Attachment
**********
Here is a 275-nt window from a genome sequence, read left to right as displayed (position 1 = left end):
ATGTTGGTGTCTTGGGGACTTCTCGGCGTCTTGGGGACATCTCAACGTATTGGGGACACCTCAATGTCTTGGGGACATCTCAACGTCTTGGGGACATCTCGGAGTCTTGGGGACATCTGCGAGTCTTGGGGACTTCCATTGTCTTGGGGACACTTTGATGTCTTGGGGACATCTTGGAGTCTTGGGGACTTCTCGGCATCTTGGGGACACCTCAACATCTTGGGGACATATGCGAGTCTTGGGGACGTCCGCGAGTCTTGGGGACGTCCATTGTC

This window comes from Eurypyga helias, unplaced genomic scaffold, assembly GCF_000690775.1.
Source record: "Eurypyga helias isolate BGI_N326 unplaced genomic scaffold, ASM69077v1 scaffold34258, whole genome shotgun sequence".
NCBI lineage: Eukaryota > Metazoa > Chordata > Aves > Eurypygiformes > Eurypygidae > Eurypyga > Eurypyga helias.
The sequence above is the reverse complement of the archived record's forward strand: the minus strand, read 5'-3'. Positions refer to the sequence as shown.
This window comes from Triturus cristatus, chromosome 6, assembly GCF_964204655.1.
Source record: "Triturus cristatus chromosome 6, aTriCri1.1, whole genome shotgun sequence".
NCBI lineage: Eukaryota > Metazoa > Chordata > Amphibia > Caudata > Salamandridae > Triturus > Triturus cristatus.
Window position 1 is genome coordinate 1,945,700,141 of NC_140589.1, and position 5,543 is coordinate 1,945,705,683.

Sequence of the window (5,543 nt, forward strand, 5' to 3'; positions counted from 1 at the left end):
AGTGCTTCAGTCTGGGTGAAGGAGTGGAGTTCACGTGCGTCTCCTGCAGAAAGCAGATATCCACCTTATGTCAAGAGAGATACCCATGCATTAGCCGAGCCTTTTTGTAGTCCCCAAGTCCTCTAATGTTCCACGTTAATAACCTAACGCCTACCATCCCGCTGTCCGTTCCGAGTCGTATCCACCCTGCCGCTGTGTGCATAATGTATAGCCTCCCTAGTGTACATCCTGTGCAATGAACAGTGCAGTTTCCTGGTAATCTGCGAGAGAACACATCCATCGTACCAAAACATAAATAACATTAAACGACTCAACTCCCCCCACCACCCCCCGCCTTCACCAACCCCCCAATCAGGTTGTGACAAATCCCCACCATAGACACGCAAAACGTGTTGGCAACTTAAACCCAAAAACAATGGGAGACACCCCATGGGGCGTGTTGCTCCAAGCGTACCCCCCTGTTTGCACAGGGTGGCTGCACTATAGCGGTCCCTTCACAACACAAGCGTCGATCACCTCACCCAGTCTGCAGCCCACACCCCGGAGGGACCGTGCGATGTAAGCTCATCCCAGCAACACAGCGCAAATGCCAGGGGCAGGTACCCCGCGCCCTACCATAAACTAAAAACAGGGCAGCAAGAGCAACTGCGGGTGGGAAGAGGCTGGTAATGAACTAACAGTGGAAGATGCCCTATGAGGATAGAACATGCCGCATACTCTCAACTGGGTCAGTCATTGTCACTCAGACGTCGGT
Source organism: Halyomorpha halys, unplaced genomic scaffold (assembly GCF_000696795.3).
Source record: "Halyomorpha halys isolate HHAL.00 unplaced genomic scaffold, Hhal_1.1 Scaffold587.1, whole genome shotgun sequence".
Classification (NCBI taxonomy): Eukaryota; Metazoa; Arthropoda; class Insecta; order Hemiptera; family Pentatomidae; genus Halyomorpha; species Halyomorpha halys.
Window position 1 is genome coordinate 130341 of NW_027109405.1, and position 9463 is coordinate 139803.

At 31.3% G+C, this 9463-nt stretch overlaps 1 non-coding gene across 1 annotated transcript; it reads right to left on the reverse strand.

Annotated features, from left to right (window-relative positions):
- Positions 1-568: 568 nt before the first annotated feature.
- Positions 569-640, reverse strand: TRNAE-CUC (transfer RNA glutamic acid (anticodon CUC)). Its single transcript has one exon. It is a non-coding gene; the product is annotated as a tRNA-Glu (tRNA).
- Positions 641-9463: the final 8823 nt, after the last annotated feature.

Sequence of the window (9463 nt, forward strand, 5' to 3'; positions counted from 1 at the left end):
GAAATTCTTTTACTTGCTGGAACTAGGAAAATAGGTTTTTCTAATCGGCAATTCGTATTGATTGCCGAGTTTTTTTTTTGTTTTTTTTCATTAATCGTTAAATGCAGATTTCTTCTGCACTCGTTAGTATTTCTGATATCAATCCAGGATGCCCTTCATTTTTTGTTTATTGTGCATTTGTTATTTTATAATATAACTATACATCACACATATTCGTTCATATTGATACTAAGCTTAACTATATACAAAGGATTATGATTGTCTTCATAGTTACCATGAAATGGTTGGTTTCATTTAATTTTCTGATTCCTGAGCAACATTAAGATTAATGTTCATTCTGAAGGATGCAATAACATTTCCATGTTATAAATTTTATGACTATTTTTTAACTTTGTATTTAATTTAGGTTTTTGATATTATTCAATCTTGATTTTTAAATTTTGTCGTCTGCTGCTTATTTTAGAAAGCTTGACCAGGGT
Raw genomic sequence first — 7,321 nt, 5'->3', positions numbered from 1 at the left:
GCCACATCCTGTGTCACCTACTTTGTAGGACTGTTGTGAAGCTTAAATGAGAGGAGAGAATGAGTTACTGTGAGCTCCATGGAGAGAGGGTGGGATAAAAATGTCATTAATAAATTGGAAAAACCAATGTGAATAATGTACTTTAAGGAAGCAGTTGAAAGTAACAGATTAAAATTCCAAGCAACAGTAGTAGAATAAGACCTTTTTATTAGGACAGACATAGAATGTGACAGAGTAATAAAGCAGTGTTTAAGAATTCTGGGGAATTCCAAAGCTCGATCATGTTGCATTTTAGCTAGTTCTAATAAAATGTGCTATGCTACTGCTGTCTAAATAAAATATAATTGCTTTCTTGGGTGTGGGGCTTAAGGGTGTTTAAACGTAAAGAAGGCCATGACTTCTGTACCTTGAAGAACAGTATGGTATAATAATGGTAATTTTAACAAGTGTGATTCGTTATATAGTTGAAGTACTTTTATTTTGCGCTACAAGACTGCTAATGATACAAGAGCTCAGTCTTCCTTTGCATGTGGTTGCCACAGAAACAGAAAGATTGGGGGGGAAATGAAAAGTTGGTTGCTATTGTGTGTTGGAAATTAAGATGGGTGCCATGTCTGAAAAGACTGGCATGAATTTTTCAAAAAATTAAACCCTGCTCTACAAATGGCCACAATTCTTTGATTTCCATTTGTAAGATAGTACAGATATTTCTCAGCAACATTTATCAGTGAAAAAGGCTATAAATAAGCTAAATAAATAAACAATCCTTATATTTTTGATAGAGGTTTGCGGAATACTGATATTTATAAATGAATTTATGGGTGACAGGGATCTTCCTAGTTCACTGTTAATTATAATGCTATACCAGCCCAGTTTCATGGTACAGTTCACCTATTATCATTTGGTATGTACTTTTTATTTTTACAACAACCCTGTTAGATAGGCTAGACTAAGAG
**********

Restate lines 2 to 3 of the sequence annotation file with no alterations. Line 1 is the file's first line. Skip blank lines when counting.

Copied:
ATGTTGGTGTCTTGGGGACTTCTCGGCGTCTTGGGGACATCTCAACGTATTGGGGACACCTCAATGTCTTGGGGACATCTCAACGTCTTGGGGACATCTCGGAGTCTTGGGGACATCTGCGAGTCTTGGGGACTTCCATTGTCTTGGGGACACTTTGATGTCTTGGGGACATCTTGGAGTCTTGGGGACTTCTCGGCATCTTGGGGACACCTCAACATCTTGGGGACATATGCGAGTCTTGGGGACGTCCGCGAGTCTTGGGGACGTCCATTGTC

This window comes from Eurypyga helias, unplaced genomic scaffold, assembly GCF_000690775.1.